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Last updated date: 29th May 2024
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What is Flocculation?

Flocculation meaning is a process that helps in forming large aggregates of particles. For this to occur, a chemical coagulant gets added to the liquid. This coagulant facilitates the bonding of the particles in the liquid. According to IUPAC, the flocculation definition states that it is a process of contact and adhesion through which the dispersed particles form large clusters. The particles that are together can easily loosen up due to the surface tension of the liquid. Flocculation has numerous applications. Sometimes flocculation may be undesirable for the process. Hence, the removal of flocculants takes place. Water supplies, water treatment plants, and even sample processing are some applications that require flocculation. 

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Natural Flocculation

Natural processes of flocculation treat wastewater. Natural flocculants are environment-friendly. Seeds of plants like ovata, Oliveira, moringa, or Plantago are for this purpose. Starch is a natural product that can also act as a natural flocculant. Using natural resources like these makes the processes of waste management cost-effective. One of the main advantages of these flocculants is that they are biodegradable and can be renewed and used. Using these materials is preferable as they are non-toxic. No toxic reaction should affect the purification. Natural flocculants are very safe to use but their lifespan is less. 

Chemical Flocculation

The chemical flocculants ensure a very effective treatment in coagulation processes. As suggested by the name, they are chemically synthesized from various monomers from electrolytes, cationic, anionic as well as nonionic polymers. However, these chemical flocculants produce toxicity as suggested by many studies. They produce sludge with a high concentration of metal hydroxides that are harmful to living beings if released into the water bodies.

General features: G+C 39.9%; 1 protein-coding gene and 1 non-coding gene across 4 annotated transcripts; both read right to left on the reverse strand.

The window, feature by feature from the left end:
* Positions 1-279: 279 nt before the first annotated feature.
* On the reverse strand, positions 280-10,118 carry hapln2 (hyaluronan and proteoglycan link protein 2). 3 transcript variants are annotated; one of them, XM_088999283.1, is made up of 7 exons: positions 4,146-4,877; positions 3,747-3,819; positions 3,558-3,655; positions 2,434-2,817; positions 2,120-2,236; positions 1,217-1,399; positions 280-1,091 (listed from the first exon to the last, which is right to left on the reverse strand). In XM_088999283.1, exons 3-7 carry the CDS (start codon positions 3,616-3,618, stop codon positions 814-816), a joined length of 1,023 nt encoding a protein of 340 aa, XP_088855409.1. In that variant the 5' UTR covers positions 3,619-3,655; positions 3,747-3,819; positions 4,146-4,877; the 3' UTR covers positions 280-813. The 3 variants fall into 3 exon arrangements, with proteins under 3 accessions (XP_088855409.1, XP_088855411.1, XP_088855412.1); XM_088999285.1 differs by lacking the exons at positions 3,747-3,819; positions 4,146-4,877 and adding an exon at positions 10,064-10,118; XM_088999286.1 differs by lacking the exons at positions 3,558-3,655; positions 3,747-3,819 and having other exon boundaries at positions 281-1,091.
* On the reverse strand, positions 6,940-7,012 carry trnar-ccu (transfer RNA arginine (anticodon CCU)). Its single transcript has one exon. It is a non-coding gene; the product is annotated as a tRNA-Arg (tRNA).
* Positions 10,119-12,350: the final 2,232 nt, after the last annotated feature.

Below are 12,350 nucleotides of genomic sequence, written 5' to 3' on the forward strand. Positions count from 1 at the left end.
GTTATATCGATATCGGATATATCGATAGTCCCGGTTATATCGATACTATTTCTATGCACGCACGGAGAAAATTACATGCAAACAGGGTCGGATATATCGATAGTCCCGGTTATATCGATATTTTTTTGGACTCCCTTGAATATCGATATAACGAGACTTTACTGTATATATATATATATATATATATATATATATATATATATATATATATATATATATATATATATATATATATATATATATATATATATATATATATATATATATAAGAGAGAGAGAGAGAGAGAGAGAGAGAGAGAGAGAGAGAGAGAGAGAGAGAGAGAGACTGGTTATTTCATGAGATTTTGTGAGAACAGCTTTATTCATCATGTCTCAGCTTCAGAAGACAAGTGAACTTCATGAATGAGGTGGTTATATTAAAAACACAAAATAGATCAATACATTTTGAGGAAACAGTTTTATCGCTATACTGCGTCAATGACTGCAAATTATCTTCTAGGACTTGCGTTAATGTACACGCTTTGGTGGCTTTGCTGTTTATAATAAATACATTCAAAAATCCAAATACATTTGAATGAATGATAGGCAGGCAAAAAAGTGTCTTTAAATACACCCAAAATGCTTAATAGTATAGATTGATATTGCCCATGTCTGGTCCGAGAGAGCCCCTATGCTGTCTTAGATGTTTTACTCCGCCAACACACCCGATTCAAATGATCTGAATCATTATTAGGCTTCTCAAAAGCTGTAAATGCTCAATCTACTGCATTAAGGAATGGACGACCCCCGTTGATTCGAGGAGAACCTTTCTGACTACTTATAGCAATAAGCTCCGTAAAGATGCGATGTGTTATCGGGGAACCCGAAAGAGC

Alum, Aluminium chlorohydrate, or aluminum sulfate are different kinds of organic flocculants used to treat water. The cationic flocculants are available in the largest number of varieties and hence are used the most. The chemical flocculants are mainly useful as they allow techniques like copolymerization to occur. The nonionic flocculants have very low surface charge and can only function through certain bridging mechanisms, in an aqueous medium. 

Application of Flocculation

There are several fields where the process of flocculation is applied. Some flocculation examples are given below:

  • Flocculation helps in emulsion, where each droplet comes together to form a cluster. It has usage in mineral dressing or to design the physical properties of pharmaceutical products.

  • Flocculation processes induce eutrophication through the adsorption of substances from underwater. It also maintains the freshwater quality under the soil. Thus the formation of colloids helps in these processes.

  • Due to the hydrolysis of molecules and the micro peptides, flocculation is used extensively in the cheese industry. During the manufacture of cheese, this process determines the time required for the formation of the curd.

  • During construction work, flocculation helps in the coagulation of clay particles and polymers by mechanical agitation. This process leads to the formation of structures spontaneously. It is due to the attraction of the positive and negative charges. Hence, these applications are important for civil engineering processes.

  • Flocculation is used in many biological and biotechnological processes. The process of microfiltration and flocculation go hand in hand. Synthetic flocculants in the bioreactor increase in size and hence help in the purification process.

  • Processes such as coagulation, flocculation sedimentation treat the stormwater, sewage, or industrial wastewater. Drinking water also requires such treatments.

  • In the brewing industry, yeast gets flocculated. It helps in the fermentation of beer. The yeast gets sedimented and floats down to the base or the top, from where it can be separated. This yeast gets reused for fermentation. 

Questions and Answers